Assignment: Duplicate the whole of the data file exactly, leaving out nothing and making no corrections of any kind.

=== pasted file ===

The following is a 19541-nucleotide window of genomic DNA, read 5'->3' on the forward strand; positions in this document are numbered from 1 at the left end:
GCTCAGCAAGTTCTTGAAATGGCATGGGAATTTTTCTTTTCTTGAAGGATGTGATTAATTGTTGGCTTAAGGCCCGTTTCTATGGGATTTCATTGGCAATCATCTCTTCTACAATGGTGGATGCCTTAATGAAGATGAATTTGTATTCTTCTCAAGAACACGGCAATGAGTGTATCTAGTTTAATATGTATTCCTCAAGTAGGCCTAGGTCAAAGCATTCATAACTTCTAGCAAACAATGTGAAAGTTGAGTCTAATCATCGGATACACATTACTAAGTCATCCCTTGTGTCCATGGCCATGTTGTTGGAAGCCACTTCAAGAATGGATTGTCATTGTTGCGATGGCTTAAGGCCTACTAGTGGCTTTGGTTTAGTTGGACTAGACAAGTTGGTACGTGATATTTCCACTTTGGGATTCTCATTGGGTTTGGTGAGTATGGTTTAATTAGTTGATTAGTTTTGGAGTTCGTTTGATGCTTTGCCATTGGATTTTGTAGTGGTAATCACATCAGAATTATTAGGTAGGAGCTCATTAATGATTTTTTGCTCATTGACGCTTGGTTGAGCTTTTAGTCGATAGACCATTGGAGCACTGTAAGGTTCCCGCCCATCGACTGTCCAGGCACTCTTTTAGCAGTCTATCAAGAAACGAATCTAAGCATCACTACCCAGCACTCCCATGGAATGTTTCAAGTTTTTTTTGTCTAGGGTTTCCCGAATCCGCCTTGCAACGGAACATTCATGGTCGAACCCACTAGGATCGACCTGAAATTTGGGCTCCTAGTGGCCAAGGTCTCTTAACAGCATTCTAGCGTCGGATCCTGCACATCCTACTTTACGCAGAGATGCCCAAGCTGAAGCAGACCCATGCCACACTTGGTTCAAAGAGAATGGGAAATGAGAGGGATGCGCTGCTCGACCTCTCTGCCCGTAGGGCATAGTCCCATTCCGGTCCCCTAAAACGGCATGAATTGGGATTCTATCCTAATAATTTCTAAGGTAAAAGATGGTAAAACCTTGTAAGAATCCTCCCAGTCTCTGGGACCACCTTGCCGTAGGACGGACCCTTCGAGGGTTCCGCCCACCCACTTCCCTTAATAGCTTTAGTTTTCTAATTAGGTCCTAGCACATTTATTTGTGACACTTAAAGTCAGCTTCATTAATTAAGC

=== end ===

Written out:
The following is a 19541-nucleotide window of genomic DNA, read 5'->3' on the forward strand; positions in this document are numbered from 1 at the left end:
GCTCAGCAAGTTCTTGAAATGGCATGGGAATTTTTCTTTTCTTGAAGGATGTGATTAATTGTTGGCTTAAGGCCCGTTTCTATGGGATTTCATTGGCAATCATCTCTTCTACAATGGTGGATGCCTTAATGAAGATGAATTTGTATTCTTCTCAAGAACACGGCAATGAGTGTATCTAGTTTAATATGTATTCCTCAAGTAGGCCTAGGTCAAAGCATTCATAACTTCTAGCAAACAATGTGAAAGTTGAGTCTAATCATCGGATACACATTACTAAGTCATCCCTTGTGTCCATGGCCATGTTGTTGGAAGCCACTTCAAGAATGGATTGTCATTGTTGCGATGGCTTAAGGCCTACTAGTGGCTTTGGTTTAGTTGGACTAGACAAGTTGGTACGTGATATTTCCACTTTGGGATTCTCATTGGGTTTGGTGAGTATGGTTTAATTAGTTGATTAGTTTTGGAGTTCGTTTGATGCTTTGCCATTGGATTTTGTAGTGGTAATCACATCAGAATTATTAGGTAGGAGCTCATTAATGATTTTTTGCTCATTGACGCTTGGTTGAGCTTTTAGTCGATAGACCATTGGAGCACTGTAAGGTTCCCGCCCATCGACTGTCCAGGCACTCTTTTAGCAGTCTATCAAGAAACGAATCTAAGCATCACTACCCAGCACTCCCATGGAATGTTTCAAGTTTTTTTTGTCTAGGGTTTCCCGAATCCGCCTTGCAACGGAACATTCATGGTCGAACCCACTAGGATCGACCTGAAATTTGGGCTCCTAGTGGCCAAGGTCTCTTAACAGCATTCTAGCGTCGGATCCTGCACATCCTACTTTACGCAGAGATGCCCAAGCTGAAGCAGACCCATGCCACACTTGGTTCAAAGAGAATGGGAAATGAGAGGGATGCGCTGCTCGACCTCTCTGCCCGTAGGGCATAGTCCCATTCCGGTCCCCTAAAACGGCATGAATTGGGATTCTATCCTAATAATTTCTAAGGTAAAAGATGGTAAAACCTTGTAAGAATCCTCCCAGTCTCTGGGACCACCTTGCCGTAGGACGGACCCTTCGAGGGTTCCGCCCACCCACTTCCCTTAATAGCTTTAGTTTTCTAATTAGGTCCTAGCACATTTATTTGTGACACTTAAAGTCAGCTTCATTAATTAAGC